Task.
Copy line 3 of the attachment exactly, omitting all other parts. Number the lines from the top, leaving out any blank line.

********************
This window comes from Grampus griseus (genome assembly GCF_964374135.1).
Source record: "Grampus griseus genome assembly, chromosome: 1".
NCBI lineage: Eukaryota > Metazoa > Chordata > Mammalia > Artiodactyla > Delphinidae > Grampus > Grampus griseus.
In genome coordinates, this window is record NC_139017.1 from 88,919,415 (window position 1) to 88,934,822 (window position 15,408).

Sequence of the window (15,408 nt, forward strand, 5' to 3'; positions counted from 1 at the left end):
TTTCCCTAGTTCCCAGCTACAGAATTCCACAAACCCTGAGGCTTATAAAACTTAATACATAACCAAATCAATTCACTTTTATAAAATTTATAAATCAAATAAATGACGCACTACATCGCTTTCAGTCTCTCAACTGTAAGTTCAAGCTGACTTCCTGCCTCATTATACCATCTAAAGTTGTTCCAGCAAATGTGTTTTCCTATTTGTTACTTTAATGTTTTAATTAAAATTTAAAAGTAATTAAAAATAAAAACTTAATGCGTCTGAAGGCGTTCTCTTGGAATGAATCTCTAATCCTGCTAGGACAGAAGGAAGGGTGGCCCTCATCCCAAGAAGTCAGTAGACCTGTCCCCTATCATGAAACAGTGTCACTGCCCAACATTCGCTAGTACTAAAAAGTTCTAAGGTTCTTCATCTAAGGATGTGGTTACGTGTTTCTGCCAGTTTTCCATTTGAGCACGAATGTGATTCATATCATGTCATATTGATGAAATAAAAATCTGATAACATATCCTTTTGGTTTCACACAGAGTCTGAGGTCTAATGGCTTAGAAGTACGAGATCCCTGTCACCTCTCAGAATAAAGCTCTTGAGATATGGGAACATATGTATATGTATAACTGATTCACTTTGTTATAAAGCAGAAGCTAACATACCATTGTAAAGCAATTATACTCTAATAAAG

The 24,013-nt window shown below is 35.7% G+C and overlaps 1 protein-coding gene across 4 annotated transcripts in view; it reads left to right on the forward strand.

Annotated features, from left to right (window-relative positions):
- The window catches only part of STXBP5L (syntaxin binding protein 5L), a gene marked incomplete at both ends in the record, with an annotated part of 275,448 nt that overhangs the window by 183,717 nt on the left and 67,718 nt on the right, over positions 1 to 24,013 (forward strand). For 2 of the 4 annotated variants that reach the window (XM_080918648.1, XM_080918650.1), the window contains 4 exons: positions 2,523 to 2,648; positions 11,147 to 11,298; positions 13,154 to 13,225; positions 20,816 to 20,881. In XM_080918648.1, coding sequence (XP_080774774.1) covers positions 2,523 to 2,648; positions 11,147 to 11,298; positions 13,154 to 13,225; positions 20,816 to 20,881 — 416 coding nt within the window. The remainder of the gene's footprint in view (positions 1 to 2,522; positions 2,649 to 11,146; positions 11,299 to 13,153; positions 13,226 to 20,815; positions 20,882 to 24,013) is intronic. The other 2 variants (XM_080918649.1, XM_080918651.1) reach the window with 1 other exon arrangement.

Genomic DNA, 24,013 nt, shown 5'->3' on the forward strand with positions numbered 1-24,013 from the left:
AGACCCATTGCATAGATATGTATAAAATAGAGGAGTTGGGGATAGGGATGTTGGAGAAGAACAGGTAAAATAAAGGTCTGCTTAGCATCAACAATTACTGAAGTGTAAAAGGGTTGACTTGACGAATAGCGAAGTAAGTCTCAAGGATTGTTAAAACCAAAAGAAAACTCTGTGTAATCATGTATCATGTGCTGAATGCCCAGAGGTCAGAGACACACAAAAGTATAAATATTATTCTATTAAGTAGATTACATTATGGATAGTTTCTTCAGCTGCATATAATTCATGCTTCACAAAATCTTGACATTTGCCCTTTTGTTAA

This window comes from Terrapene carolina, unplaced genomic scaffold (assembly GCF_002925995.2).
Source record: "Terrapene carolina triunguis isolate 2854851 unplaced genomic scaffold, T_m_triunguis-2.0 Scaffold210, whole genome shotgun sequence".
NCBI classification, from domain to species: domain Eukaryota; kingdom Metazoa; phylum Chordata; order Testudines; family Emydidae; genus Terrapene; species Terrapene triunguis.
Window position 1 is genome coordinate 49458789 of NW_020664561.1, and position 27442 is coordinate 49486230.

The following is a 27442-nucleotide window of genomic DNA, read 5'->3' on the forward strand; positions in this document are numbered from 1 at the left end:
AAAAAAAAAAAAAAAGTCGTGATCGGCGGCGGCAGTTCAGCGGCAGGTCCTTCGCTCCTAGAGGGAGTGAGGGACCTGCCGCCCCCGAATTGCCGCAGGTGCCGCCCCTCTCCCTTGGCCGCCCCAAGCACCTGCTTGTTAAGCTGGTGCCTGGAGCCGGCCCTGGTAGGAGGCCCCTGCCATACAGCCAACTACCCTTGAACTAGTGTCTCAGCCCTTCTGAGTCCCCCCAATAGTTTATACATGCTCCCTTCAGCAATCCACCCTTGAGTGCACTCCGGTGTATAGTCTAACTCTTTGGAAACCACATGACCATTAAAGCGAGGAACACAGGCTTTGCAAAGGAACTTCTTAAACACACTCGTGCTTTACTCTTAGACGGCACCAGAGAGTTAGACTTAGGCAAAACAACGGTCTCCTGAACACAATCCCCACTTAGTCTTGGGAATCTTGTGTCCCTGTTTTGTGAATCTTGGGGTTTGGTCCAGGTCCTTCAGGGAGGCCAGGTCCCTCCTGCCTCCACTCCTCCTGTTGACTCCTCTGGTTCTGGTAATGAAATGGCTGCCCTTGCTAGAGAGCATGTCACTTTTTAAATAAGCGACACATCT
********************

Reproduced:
NCBI lineage: Eukaryota > Metazoa > Chordata > Mammalia > Artiodactyla > Delphinidae > Grampus > Grampus griseus.